In such a global world, we are able to get just about any food anywhere and anytime. Feel like having a mango? You can get them from the Philippines or Mexico off-season. Need some rhubarb for that rhubarb-strawberry pie you’ve been craving, despite it being the middle of autumn? Head to Whole Foods around the corner to find rhubarb imported from Holland.
Though it might be nice to have every kind of food at the tip of your fingers, it is unfortunately not sustainable. Eating seasonally and locally isn’t just better for the planet, it’s also better for your health.
Here are the top reasons why eating seasonally and locally is better:
- Better quality: They are harvested in season and are sold before the season is over, so you really get the freshest produce. By buying fruits and vegetables locally you are also minimizing the distance they are transported, and therefore lowering the risk of the fruits spoiling before they get to you.
- Cheaper: It will be easier on your wallet since harvesting in season costs less. The money farmers spend is distributed across an abundance of produce but just a small patch. You also cut out costs of transportation and manual labor (think of the number of people involved in exporting the produce out of a country and importing them into another).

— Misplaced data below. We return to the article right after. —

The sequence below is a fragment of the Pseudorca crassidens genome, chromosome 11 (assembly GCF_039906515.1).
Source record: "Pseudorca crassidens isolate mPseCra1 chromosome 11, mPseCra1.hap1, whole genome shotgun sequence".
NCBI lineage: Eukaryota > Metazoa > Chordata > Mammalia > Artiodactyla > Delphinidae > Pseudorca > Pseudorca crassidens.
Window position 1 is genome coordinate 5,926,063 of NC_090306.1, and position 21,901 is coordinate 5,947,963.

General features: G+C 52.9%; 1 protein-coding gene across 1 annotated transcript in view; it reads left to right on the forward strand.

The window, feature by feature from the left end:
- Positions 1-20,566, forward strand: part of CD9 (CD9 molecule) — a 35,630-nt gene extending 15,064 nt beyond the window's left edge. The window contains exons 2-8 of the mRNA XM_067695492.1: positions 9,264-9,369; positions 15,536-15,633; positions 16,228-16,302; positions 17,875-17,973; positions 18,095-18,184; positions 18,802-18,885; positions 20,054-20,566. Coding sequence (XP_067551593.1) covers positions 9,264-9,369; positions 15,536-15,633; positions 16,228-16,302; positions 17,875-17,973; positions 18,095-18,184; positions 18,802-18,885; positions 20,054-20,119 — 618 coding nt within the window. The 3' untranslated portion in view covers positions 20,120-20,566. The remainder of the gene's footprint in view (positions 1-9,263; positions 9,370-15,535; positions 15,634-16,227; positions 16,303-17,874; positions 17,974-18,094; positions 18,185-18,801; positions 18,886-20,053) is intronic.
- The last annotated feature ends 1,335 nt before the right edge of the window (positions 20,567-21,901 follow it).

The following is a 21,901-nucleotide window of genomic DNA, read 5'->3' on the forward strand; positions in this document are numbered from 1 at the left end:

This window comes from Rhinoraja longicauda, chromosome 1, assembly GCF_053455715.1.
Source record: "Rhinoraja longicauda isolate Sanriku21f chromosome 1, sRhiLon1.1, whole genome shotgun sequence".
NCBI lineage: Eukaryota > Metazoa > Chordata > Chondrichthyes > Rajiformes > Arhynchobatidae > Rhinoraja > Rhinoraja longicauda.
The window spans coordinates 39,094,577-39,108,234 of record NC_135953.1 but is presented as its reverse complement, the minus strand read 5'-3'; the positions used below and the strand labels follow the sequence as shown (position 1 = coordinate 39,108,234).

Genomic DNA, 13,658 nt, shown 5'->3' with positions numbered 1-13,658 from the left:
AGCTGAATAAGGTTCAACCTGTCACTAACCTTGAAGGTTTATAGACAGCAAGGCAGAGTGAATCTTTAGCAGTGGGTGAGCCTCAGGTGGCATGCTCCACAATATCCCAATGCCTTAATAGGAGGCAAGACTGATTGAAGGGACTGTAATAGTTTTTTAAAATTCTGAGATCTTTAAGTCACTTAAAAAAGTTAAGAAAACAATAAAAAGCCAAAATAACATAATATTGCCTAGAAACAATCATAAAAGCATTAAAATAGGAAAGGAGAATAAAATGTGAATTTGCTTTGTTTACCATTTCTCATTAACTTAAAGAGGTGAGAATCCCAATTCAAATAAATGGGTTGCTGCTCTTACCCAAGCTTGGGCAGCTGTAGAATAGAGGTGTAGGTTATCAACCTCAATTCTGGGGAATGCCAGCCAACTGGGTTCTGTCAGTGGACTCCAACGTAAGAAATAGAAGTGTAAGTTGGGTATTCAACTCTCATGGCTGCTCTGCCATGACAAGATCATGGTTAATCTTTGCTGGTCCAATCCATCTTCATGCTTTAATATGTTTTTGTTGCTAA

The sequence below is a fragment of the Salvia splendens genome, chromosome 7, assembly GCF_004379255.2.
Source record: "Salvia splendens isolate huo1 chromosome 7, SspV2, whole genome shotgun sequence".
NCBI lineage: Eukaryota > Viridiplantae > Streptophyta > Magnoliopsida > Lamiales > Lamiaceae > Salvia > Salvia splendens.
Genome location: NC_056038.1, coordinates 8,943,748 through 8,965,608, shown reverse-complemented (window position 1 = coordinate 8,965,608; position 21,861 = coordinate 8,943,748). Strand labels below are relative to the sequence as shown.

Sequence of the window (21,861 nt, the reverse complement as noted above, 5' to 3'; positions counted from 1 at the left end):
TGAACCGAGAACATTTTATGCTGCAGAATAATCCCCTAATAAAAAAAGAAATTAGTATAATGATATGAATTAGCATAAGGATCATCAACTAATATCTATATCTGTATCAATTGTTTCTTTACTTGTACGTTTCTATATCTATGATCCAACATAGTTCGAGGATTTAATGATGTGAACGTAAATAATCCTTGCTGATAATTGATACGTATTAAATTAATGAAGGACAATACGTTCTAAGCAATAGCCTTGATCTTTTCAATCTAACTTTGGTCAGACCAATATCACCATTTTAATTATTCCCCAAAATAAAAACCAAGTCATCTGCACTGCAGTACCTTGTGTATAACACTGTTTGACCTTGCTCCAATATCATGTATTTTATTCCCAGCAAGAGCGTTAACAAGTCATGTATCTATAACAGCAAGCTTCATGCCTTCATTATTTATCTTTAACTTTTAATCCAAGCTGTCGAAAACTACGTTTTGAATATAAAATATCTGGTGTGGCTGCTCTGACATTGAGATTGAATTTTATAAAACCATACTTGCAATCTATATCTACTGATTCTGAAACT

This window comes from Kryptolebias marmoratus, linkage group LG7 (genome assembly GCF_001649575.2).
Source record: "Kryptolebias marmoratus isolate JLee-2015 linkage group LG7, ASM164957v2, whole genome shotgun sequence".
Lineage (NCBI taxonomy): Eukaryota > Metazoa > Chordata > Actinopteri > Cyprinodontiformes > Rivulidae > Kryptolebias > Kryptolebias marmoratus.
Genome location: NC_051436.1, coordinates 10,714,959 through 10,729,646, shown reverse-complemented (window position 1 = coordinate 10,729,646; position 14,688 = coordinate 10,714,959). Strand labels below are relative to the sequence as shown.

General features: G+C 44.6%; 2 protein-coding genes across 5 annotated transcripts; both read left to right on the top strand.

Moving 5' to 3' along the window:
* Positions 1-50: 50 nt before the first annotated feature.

- Variety: It’s actually very exciting to go to the farmer’s market to see what fruits and vegetables are in season. You know you are getting the freshest food and you can get creative and try out so many different recipes based on what you find. You’ll start associating foods with a season. And every year, you’ll be excited that you get to make that recipe again! For example, every winter I’m so excited to make my Pear, Parsnip and Truffle Soup again, but I wouldn’t want to have it all year round, as I would probably get sick of it plus it gets so hot here that the only soup I want is gazpacho!
Here is a list of which produce will start appearing in the farmers markets (specifically in California):
Avocado, Blood oranges, Carrots, Snap peas
Artichoke, Strawberries, Tomatillos
Heirloom tomatoes, Mixed berries, New potatoes
Apricot, Cherries, Cucumbers
Corn, Figs, Okra, Mulberries, Plums, Walnuts, Almonds, Pistachios
Eggplant, Grapes, Melon, Passion fruit, Peaches, Nectarines, Corn
Apples, Asian pears, Shelling beans
Persimmons, Pomegranate, Winter Squash
Beets, Brussels, Mushrooms
If you don’t have time to go to a farmers market, or if there isn’t one near you, there are plenty of companies that send CSA boxes full of seasonal produce straight to your doorstep. Here are a few: